Stathis Papaioannou wrote:
> Brent meeker writes (quoting SP):
>>> Every physical system contains if-then statements. If the grooves on the
>>> record were different, then the sound coming out of the speakers would also
>> That's not a statement contained in the physical system; it's a statement
>> other similar physical systems that you consider possible. You could as well
>> say, (print "Hello world.") contains an if-then because if the characters in
>> string were different the output would be different.
> I don't see how you could make the distinction well-defined.
That's my point. Counterfactuals are defined relative to some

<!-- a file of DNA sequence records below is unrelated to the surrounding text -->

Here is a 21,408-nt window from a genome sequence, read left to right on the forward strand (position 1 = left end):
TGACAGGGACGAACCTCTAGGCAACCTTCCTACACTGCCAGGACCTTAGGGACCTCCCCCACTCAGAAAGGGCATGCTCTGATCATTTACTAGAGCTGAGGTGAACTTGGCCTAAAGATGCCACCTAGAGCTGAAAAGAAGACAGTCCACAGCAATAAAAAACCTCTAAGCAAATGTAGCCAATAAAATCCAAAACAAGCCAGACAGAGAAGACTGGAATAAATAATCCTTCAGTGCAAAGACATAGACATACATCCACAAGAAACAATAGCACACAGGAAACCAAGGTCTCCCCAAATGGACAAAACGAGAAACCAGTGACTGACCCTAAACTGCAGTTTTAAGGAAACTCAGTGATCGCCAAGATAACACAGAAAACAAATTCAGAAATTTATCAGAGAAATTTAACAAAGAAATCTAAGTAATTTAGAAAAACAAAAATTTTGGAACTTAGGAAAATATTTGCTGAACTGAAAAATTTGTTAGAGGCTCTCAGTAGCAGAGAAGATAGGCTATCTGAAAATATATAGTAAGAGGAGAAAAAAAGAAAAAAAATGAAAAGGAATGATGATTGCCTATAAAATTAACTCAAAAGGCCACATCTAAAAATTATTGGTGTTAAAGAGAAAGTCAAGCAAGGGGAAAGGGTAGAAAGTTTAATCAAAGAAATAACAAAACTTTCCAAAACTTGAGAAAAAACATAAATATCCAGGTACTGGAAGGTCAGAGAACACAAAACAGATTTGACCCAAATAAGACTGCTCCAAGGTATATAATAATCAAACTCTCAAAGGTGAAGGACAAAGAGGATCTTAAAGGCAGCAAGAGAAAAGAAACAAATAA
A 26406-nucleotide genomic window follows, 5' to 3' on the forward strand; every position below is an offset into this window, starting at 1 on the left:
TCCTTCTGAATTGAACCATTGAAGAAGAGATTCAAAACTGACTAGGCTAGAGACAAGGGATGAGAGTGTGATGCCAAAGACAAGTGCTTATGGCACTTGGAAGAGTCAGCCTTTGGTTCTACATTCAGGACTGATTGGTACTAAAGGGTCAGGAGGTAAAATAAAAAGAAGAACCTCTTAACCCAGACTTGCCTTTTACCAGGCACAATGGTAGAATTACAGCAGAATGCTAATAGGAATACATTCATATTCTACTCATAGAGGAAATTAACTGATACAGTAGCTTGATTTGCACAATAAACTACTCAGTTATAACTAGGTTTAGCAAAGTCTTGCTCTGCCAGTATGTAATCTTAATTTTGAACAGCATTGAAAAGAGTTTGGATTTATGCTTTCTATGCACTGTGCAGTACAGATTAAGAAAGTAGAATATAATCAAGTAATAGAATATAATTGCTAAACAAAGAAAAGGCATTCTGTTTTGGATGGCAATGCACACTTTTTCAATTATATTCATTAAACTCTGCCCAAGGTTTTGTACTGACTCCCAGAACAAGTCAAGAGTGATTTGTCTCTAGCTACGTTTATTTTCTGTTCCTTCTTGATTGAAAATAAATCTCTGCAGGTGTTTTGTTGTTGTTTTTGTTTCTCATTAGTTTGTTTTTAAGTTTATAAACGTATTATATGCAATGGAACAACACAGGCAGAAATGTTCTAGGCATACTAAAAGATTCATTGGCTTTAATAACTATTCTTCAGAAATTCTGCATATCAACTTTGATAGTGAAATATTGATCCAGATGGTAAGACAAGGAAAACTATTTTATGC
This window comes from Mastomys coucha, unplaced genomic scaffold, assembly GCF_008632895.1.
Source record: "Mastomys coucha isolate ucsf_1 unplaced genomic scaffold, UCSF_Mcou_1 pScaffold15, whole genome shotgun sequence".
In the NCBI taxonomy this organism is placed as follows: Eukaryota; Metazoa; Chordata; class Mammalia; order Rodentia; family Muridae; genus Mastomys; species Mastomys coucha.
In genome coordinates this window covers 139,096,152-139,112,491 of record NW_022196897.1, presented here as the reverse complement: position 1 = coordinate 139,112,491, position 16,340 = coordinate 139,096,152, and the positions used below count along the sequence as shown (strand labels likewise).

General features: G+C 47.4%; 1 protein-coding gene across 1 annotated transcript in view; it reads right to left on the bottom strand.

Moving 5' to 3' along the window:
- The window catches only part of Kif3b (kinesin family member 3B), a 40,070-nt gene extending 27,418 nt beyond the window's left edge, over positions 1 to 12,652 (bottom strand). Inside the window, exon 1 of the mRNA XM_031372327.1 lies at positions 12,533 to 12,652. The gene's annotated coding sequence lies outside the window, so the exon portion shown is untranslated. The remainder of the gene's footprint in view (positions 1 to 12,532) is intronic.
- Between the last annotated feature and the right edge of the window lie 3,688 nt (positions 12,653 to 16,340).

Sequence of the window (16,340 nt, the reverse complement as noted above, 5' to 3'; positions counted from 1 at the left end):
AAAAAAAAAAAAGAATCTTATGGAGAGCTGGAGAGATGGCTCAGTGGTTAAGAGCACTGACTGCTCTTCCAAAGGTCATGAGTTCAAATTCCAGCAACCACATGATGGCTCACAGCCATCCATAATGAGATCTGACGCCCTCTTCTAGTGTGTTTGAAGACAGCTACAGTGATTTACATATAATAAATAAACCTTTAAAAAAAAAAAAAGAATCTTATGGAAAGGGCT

which we suppose to be possibly different. It's not so much that it's not well
defined, but that it's aribtrarily defined. So I think lz's point about
requiring counterfactuals is the same as saying intelligence is relative to
environment - a view with which I agree. In the case of reproducing organisms
organism/environment distinction is clear. In a simulation it's not.
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